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NEW RELEASE – ALWAYS HERE

Empty.

That’s what I saw when I sat on my new couch in my newly rented condo, 2 stories with a loft, still smelling of fresh paint, night time sounds of downtown Burbank traffic below coming in from the open balcony door.  That new couch was one of the few pieces of furniture I had in this huge room and its giant cathedral ceiling.  I had just moved into this place and my child and her mother were 5 minutes away in the house we had bought.

Also oddly empty was my work schedule.  The television series that I had successfully composed the music for had ended and I was available for the next job, whatever that was.  Since childhood I had fought through the forces of small mindedness and conformity to chisel out a life as a working artist. Though I had long ago developed the faith necessary for any freelancer that things would somehow work out, I sometimes had to force myself to ignore the voice inside whispering that my time had come and gone.  Through persistence, hard work and luck I had found myself working at a high level but I wondered if I had truly gained admission to the club of insiders who always seemed to work. Any success I had seemed to be in spite of the gatekeepers rather than because of them. I also had become aware of how fleeting was my satisfaction with career achievements before some next goal occupied me.

On a practical level what this all meant is that after years of having every moment of my life spoken for, both by a demanding job whose deadlines couldn’t care about whether I felt creatively inspired and by dealing with whatever crisis was going on at home, I now had space. But I had spent years taking care of everyone’s needs but my own and I also felt depleted. While there was a hint of the excitement of a new beginning, I mostly just felt empty and I ached over my child who didn’t understand what was happening. She just wanted her daddy.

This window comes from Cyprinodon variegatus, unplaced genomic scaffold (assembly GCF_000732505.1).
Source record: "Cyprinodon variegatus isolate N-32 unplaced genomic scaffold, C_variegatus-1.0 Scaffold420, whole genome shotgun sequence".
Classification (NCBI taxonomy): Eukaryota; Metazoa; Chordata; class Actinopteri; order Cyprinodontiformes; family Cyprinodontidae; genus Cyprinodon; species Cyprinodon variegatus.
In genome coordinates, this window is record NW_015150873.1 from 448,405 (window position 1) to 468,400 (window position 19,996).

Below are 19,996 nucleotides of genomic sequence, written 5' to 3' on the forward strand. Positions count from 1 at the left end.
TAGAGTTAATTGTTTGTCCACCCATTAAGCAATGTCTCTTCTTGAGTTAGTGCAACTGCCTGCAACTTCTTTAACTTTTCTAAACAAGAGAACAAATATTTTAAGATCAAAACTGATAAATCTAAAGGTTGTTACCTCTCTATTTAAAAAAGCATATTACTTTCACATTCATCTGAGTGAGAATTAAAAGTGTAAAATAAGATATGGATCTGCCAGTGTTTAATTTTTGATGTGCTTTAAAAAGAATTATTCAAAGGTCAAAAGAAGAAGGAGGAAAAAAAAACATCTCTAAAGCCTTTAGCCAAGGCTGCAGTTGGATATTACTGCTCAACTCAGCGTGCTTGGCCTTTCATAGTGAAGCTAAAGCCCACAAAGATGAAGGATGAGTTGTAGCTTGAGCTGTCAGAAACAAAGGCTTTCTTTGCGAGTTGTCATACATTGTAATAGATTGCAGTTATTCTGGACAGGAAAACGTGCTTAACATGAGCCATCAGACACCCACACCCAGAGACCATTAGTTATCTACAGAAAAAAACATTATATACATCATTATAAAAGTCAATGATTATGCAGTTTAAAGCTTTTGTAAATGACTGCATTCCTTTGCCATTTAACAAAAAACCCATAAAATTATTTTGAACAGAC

One night in that giant empty room I saw a television program profiling a filmmaker renown for his creative single minded passion.  I imagined a scenario where I befriended this artist.  When he asked me to show him my most personal honest art I had nothing to show.  I had lots of examples of music crafted to the best of my ability for the scenes I was scoring but those weren’t my stories.  I realized that my life of telling other people’s stories with music for film and television meant that I had told none of my own.  That night a quest was born.

From that moment on I would create using the tools gained from a life devoted to music.  No longer half hidden behind images on a screen this music would be exposed and vulnerable.  Unconcerned with current trends, the goal of this music is not to be popular but rather to be true.

I would share the stories of my life.  Isolation and loneliness, abuse and shame, addiction and recovery, love, love’s loss and despair, aging and impermanence, hope and the search for meaning, and never giving up.

Like the bird singing in the morning, “my love I survived the night!  Here I am!  Did you make it too?” The slave singing in the field trying to get through the day.  Early man painting his stories on the cave wall.

I say here I am.  This is what it’s like for me.  Do you feel this way too?